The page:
Striatal extracellular choline and acetylcholine in choline-free plasma rats.Brain Res Bull. 1994; 34(4):359-63.BR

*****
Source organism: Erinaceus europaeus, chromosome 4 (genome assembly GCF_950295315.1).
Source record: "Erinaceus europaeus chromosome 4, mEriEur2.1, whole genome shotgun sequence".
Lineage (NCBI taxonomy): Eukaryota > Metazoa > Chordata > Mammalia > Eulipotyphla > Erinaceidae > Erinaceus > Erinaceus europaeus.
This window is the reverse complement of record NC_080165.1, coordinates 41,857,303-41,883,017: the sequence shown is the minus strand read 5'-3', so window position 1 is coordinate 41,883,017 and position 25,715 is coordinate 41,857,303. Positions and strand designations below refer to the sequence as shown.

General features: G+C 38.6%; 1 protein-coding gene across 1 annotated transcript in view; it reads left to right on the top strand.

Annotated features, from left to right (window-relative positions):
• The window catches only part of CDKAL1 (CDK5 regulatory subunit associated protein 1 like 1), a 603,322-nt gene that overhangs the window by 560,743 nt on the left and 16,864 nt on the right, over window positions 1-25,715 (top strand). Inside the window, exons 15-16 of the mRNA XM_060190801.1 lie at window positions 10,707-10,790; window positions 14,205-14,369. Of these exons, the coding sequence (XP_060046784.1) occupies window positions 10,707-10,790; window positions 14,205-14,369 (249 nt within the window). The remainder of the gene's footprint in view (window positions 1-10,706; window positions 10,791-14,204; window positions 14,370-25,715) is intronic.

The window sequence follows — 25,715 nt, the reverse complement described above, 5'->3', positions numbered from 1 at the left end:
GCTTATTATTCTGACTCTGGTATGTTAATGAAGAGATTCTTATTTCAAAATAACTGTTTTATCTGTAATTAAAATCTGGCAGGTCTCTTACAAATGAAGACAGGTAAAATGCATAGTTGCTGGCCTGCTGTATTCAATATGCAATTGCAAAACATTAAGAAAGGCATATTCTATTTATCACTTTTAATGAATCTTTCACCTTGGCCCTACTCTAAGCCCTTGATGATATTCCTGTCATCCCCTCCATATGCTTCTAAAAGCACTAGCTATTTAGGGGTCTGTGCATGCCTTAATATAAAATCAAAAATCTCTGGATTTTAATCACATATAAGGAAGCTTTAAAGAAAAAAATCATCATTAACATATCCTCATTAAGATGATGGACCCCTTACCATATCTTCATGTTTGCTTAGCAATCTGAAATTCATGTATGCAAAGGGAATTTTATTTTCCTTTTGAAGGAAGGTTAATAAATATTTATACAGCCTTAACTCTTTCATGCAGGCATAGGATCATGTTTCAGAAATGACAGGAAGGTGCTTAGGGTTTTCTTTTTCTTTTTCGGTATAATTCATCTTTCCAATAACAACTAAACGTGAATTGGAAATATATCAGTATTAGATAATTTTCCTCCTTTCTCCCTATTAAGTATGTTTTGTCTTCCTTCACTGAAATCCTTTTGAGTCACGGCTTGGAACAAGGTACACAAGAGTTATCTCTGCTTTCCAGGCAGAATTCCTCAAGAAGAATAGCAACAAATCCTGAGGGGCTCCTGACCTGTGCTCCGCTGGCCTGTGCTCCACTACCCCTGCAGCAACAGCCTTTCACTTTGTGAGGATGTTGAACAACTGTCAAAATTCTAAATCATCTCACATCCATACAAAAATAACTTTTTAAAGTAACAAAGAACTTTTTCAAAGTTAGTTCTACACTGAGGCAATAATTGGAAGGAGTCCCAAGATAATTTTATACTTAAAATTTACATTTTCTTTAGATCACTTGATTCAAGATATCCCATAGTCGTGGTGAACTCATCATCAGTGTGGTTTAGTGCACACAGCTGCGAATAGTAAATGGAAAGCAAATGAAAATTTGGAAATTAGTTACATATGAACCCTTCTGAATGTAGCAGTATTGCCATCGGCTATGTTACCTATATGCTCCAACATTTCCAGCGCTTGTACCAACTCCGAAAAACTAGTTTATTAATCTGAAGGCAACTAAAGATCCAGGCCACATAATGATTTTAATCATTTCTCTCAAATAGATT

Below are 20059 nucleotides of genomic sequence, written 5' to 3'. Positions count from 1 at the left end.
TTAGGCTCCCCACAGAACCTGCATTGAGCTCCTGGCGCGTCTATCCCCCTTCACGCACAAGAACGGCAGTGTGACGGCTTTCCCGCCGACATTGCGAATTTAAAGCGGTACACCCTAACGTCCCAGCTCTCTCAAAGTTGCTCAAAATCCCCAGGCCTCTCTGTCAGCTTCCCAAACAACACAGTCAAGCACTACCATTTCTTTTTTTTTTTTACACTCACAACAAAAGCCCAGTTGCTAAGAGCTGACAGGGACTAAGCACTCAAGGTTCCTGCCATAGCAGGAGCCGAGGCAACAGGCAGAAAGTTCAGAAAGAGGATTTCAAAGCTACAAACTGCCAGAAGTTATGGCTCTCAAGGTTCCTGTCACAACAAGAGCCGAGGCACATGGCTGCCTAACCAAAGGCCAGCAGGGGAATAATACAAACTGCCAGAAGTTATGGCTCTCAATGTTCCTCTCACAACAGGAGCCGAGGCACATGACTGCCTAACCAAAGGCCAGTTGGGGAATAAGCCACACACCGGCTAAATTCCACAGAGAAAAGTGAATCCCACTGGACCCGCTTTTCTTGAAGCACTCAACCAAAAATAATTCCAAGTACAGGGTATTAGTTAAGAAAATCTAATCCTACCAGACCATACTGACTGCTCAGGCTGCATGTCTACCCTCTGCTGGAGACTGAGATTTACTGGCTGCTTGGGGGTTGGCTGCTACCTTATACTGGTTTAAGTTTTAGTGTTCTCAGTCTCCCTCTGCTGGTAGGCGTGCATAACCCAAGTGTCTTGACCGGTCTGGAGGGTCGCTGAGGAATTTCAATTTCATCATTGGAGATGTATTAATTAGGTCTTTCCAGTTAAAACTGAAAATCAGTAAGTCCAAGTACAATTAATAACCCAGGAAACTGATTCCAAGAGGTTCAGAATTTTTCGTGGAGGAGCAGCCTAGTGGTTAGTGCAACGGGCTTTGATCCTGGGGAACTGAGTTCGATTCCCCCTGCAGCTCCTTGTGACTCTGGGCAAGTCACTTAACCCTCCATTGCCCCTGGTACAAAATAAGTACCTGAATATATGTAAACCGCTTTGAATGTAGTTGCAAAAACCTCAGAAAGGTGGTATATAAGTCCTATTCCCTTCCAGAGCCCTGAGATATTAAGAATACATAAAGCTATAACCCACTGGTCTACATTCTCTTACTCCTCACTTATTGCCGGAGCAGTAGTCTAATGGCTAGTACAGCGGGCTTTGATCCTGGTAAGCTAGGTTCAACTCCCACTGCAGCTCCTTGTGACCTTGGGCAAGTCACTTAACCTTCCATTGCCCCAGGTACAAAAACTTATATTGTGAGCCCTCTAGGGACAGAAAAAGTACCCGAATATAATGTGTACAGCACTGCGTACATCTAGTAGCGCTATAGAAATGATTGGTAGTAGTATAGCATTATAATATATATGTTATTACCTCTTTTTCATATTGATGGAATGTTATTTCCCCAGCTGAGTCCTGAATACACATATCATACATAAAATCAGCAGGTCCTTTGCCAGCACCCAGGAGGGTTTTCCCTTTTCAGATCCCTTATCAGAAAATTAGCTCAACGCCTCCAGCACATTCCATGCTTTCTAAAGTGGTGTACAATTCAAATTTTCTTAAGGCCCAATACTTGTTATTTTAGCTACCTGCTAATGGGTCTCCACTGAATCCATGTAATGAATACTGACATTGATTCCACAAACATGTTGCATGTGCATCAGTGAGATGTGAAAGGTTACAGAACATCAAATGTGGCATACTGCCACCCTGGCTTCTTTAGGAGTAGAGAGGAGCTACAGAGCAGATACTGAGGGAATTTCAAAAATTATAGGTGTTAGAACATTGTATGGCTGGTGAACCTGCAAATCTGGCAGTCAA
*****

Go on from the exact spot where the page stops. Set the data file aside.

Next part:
Choline (Ch)-free plasma rats were induced successfully by intravenous (IV) injection of choline oxidase (ChO) (16). However, brain acetylcholine (ACh) levels were not affected by ChO treatment, maintaining the same levels as those in controls, although brain Ch levels were significantly decreased. To clarify the reasons for this, in vivo microdialysis was carried out in the treated rats' striata. The ChO treatment induced not only a 70% decrease of extracellular Ch levels but also a 40% decrease of extracellular ACh levels, reflecting the amount of ACh released from cholinergic terminals. In addition, plasma-bound Ch levels and choline acetyltransferase (CAT) and acetylcholinesterase (AChE) activities in the brain were examined in the rats receiving ChO treatment. No significant differences from controls were observed in these levels. The results suggest that: approximately 70% of striatal extracellular Ch is physiologically supplied from circulating plasma-free Ch; the inhibition of ACh release is related to the maintenance of tissue (intraneuronal) ACh levels under the condition of halting of the supply of free Ch from blood to the brain; if there is a compensative supply of free Ch from de novo synthesis, autocannibalism, or plasma-bound Ch, this may be supplied within neuronal cells, because the level of extracellular-free Ch maintained its depressed level even 11-14 h after ChO treatment.